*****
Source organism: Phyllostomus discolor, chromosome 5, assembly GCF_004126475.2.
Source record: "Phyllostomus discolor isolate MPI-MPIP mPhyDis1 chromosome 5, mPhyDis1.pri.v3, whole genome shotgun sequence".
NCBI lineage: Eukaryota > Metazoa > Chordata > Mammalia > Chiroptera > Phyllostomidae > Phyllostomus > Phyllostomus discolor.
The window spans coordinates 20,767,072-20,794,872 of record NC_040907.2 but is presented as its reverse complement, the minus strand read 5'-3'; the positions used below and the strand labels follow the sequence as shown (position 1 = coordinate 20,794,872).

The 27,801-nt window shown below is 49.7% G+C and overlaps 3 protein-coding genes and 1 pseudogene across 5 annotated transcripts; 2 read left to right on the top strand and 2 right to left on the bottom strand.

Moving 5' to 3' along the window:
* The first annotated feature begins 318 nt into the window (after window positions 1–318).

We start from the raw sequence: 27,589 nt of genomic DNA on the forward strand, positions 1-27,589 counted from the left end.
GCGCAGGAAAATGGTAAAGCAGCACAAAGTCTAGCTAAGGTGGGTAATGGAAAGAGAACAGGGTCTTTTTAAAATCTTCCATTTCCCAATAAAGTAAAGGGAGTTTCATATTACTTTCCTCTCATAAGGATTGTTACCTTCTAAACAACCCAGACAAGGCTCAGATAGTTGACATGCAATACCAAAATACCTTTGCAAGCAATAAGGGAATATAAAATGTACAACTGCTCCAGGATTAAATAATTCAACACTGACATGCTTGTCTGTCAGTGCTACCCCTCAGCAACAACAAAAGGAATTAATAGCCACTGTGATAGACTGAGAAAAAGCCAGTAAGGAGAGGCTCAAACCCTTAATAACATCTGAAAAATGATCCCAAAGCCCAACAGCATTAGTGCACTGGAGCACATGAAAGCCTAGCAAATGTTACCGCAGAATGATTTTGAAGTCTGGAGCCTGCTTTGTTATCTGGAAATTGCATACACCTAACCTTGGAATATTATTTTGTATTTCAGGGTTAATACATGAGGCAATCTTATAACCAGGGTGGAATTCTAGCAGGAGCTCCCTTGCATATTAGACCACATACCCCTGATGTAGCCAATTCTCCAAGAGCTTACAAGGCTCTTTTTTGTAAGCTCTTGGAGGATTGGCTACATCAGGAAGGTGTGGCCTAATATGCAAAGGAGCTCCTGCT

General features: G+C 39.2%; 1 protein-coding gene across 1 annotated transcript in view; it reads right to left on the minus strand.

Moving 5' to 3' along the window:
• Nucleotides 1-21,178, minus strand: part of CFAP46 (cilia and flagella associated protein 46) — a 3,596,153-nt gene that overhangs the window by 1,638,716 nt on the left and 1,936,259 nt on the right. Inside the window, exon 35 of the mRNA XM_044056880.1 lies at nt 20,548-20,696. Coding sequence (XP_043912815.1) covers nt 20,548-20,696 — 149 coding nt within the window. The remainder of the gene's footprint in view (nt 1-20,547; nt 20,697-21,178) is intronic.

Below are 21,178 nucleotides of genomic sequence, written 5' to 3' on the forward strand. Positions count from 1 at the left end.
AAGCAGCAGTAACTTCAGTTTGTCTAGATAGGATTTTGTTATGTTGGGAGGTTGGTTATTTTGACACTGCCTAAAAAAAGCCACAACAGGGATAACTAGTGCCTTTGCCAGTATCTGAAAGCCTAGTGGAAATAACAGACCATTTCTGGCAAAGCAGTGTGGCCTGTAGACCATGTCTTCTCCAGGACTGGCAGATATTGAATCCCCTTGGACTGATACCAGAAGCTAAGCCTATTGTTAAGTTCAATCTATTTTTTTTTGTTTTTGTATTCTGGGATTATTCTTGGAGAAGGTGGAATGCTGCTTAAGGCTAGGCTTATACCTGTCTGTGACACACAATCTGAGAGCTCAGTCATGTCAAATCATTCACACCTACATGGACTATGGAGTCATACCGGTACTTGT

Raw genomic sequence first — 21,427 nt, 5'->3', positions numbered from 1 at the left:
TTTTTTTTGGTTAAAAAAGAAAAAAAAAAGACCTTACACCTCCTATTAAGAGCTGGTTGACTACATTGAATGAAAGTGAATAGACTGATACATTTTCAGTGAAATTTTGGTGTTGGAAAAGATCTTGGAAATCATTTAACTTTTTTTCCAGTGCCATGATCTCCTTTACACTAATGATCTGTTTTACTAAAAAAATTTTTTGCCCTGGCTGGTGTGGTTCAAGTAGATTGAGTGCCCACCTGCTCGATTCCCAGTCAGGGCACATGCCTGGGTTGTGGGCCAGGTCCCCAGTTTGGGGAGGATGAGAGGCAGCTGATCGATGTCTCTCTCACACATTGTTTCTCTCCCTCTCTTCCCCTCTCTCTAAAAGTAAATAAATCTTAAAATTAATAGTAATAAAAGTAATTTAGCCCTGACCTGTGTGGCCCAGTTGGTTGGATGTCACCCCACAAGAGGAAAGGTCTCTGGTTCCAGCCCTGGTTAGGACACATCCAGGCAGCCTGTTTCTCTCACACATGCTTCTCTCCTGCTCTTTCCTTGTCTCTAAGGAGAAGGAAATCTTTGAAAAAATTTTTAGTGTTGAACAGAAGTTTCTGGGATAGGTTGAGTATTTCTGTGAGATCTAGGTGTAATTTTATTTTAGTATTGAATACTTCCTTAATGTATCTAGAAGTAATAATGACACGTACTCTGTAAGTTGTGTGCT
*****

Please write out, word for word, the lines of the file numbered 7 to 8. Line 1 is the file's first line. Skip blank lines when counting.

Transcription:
* The first annotated feature begins 318 nt into the window (after window positions 1–318).

We start from the raw sequence: 27,589 nt of genomic DNA on the forward strand, positions 1-27,589 counted from the left end.